Northern California’s fall fire forecast not looking good

Fall may bring cooler temperatures to the North Bay, but the threat of wildfires is still looming and may be worse than normal this year.

The National Interagency Fire Center’s monthly report shows that much of Northern California has “above-normal significant fire potential” for fires through November.

The Boise-based fire center, which includes such agencies as the U.S. Forest Service and Bureau of Land Management, specifically references in its report the Coast Ranges from the Bay Area to Ukiah as an area at risk.

Its outlook is mostly attributed to the ongoing drought that has engulfed most of California and left dry vegetation across the state, including in Sonoma County.

The report also underscores that the upcoming weeks follow a busy September that involved major fires, including the 963,309-acre Dixie fire that’s burned across Plumas, Butte, Lassen and Tehama counties, and the Caldor fire, which has burned 221,775 acres in the Sierra Nevada and threatened South Lake Tahoe.

In response to existing conditions, Gov. Gavin Newsom on Wednesday signed legislation to expand use of prescribed burning to reduce wildfire hazards.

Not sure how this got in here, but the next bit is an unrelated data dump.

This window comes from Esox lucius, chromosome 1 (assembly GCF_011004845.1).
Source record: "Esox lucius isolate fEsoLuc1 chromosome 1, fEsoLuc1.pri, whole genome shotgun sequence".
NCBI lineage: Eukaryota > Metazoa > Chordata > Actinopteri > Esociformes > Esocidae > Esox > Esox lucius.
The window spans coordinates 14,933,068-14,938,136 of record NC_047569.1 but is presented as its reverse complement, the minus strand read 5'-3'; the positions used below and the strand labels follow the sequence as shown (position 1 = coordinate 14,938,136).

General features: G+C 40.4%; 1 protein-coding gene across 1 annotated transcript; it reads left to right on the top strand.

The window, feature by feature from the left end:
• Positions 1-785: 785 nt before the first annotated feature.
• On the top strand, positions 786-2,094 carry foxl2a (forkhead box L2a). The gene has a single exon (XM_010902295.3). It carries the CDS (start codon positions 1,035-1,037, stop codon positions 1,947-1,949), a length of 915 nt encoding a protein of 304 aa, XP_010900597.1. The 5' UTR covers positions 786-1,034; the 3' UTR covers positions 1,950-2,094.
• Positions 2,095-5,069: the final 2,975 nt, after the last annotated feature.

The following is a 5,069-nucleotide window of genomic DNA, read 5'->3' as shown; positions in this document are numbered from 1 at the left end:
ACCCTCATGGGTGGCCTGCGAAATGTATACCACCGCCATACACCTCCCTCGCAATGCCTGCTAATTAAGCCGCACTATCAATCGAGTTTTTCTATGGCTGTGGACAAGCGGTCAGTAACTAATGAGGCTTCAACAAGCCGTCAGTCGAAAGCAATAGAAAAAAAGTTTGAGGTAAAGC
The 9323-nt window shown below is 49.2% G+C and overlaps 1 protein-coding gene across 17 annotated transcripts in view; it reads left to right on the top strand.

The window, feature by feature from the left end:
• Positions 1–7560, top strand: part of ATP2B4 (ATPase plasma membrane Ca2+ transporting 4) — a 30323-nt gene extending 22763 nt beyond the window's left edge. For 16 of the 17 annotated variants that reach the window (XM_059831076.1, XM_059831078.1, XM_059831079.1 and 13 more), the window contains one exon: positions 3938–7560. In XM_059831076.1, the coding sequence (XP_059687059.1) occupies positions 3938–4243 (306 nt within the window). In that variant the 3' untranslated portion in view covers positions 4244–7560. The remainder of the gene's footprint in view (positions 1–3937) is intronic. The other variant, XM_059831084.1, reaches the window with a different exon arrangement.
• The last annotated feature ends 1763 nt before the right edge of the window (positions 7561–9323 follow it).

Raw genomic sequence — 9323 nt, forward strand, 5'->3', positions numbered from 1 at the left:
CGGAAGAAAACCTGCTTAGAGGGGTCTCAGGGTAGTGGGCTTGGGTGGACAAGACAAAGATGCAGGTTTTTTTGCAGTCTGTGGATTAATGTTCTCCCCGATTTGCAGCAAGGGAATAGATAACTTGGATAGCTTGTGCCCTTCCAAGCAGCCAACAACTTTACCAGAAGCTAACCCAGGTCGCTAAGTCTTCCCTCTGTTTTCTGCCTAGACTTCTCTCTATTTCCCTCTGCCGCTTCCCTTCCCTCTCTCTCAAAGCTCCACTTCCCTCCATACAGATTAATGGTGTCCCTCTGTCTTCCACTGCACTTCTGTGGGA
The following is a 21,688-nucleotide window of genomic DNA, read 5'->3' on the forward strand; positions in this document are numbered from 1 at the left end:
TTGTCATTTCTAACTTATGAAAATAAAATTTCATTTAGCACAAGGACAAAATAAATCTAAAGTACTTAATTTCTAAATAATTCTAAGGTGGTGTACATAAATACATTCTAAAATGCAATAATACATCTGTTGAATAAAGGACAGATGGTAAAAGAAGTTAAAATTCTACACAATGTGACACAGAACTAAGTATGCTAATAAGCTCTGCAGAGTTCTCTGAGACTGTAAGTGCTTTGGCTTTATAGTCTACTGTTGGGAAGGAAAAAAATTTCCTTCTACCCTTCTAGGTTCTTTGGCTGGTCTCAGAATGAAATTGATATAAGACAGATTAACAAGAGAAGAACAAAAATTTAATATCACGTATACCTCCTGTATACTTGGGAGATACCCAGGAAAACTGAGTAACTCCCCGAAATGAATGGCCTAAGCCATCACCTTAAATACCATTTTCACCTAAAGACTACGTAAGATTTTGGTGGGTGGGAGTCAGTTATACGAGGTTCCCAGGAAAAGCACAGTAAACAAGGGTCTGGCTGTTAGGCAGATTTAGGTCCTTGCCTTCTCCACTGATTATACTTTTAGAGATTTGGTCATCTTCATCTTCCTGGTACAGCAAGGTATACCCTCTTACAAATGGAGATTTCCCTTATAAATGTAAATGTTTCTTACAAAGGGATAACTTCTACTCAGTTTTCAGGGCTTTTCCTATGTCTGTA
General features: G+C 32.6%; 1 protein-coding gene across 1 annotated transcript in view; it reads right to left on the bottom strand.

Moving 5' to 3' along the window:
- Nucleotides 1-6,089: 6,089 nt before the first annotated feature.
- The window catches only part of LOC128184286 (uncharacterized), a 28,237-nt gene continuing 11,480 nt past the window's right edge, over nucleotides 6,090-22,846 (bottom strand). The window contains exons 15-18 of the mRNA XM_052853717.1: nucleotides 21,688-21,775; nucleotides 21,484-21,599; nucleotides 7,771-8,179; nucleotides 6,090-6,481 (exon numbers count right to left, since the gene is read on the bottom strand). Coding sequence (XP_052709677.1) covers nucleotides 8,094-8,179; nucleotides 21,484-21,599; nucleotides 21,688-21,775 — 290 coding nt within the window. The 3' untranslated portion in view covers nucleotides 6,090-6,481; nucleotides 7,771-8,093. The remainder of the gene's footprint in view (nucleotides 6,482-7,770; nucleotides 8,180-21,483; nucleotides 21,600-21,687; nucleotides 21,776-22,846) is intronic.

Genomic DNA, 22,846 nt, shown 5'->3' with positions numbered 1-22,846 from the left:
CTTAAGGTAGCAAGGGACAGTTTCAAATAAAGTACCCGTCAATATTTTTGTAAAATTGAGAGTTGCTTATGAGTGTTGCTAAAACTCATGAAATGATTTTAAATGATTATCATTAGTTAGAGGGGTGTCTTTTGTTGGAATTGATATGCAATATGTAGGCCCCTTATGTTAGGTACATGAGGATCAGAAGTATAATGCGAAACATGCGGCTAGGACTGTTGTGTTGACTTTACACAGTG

Most of California falls under “extreme drought” or “exceptional drought” conditions, according to the U.S. Drought Monitor. Sonoma County is in the latter, which is the worst of the two conditions.

Though any and all rain would be welcomed, California has been in a drought for two years and heavy rainfall would be necessary to stave off concerns about wildfires.

“We have had atmospherical rivers come and go, but usually we need more than one to make up the deficit,” said Drew Peterson, a National Weather Service meteorologist.

Data from his agency show a depressing trend in precipitation across the North Bay.

Santa Rosa’s wettest day last month was Sept. 18 when 0.07 inch of rain was recorded. Its wettest day all year was Jan. 26 when 1.5 inches of rain fell.

From January through September, Santa Rosa has had 8.55 inches of rain this year. Average monthly rainfall during that period adds up to 21.79 inches.

“The last two years for much of the Bay Area, if you add them together, it’s still less than one normal year,“ Peterson said.

A brief cooling period is on its way to the Bay Area on Thursday evening, but it’s not likely to bring any rain or even wind.

High temperatures across Sonoma County may peak in the low 70s on Friday with low evening temperatures dipping into the mid-40s. Areas to the north may have low temperatures of nearly 30 degrees.

Snow may fall across the central Sierra at elevations above 7,500 feet, but it’ll be light and melt quickly without alleviating concerns about fires, forecasters said.

Wind may develop at high elevations Monday into Tuesday, but for now they’re expected to be weak and forecasters will be monitoring conditions to determine if a fire advisory is necessary, Peterson said.

You can reach Staff Writer Colin Atagi at On Twitter @colin_atagi

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